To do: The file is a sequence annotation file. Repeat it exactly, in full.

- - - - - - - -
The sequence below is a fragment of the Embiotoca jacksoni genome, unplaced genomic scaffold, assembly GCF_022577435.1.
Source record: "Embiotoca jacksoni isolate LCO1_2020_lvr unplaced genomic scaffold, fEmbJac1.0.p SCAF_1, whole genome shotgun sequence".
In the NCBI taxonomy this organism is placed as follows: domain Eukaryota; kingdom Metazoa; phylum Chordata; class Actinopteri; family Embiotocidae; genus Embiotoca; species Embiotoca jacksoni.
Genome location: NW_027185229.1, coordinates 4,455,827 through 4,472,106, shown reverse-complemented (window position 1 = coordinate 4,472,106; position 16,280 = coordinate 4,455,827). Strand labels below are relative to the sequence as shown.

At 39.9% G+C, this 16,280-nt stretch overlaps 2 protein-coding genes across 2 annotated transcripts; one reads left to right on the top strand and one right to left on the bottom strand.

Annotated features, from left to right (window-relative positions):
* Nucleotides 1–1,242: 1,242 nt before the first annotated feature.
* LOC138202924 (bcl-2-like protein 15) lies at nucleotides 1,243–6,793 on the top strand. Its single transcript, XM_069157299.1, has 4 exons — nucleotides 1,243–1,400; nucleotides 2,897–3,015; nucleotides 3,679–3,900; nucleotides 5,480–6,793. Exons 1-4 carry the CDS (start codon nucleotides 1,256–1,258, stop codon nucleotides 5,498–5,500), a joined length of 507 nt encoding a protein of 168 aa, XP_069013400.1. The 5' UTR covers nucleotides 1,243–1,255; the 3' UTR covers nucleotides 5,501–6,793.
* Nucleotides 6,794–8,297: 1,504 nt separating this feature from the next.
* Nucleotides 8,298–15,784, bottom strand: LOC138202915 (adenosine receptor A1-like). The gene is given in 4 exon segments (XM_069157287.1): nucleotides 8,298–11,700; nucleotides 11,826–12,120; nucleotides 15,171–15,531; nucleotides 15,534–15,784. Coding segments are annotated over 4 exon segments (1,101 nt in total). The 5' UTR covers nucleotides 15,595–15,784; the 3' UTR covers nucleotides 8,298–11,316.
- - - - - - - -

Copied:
The sequence below is a fragment of the Embiotoca jacksoni genome, unplaced genomic scaffold, assembly GCF_022577435.1.
Source record: "Embiotoca jacksoni isolate LCO1_2020_lvr unplaced genomic scaffold, fEmbJac1.0.p SCAF_1, whole genome shotgun sequence".
In the NCBI taxonomy this organism is placed as follows: domain Eukaryota; kingdom Metazoa; phylum Chordata; class Actinopteri; family Embiotocidae; genus Embiotoca; species Embiotoca jacksoni.
Genome location: NW_027185229.1, coordinates 4,455,827 through 4,472,106, shown reverse-complemented (window position 1 = coordinate 4,472,106; position 16,280 = coordinate 4,455,827). Strand labels below are relative to the sequence as shown.

At 39.9% G+C, this 16,280-nt stretch overlaps 2 protein-coding genes across 2 annotated transcripts; one reads left to right on the top strand and one right to left on the bottom strand.

Annotated features, from left to right (window-relative positions):
* Nucleotides 1–1,242: 1,242 nt before the first annotated feature.
* LOC138202924 (bcl-2-like protein 15) lies at nucleotides 1,243–6,793 on the top strand. Its single transcript, XM_069157299.1, has 4 exons — nucleotides 1,243–1,400; nucleotides 2,897–3,015; nucleotides 3,679–3,900; nucleotides 5,480–6,793. Exons 1-4 carry the CDS (start codon nucleotides 1,256–1,258, stop codon nucleotides 5,498–5,500), a joined length of 507 nt encoding a protein of 168 aa, XP_069013400.1. The 5' UTR covers nucleotides 1,243–1,255; the 3' UTR covers nucleotides 5,501–6,793.
* Nucleotides 6,794–8,297: 1,504 nt separating this feature from the next.
* Nucleotides 8,298–15,784, bottom strand: LOC138202915 (adenosine receptor A1-like). The gene is given in 4 exon segments (XM_069157287.1): nucleotides 8,298–11,700; nucleotides 11,826–12,120; nucleotides 15,171–15,531; nucleotides 15,534–15,784. Coding segments are annotated over 4 exon segments (1,101 nt in total). The 5' UTR covers nucleotides 15,595–15,784; the 3' UTR covers nucleotides 8,298–11,316.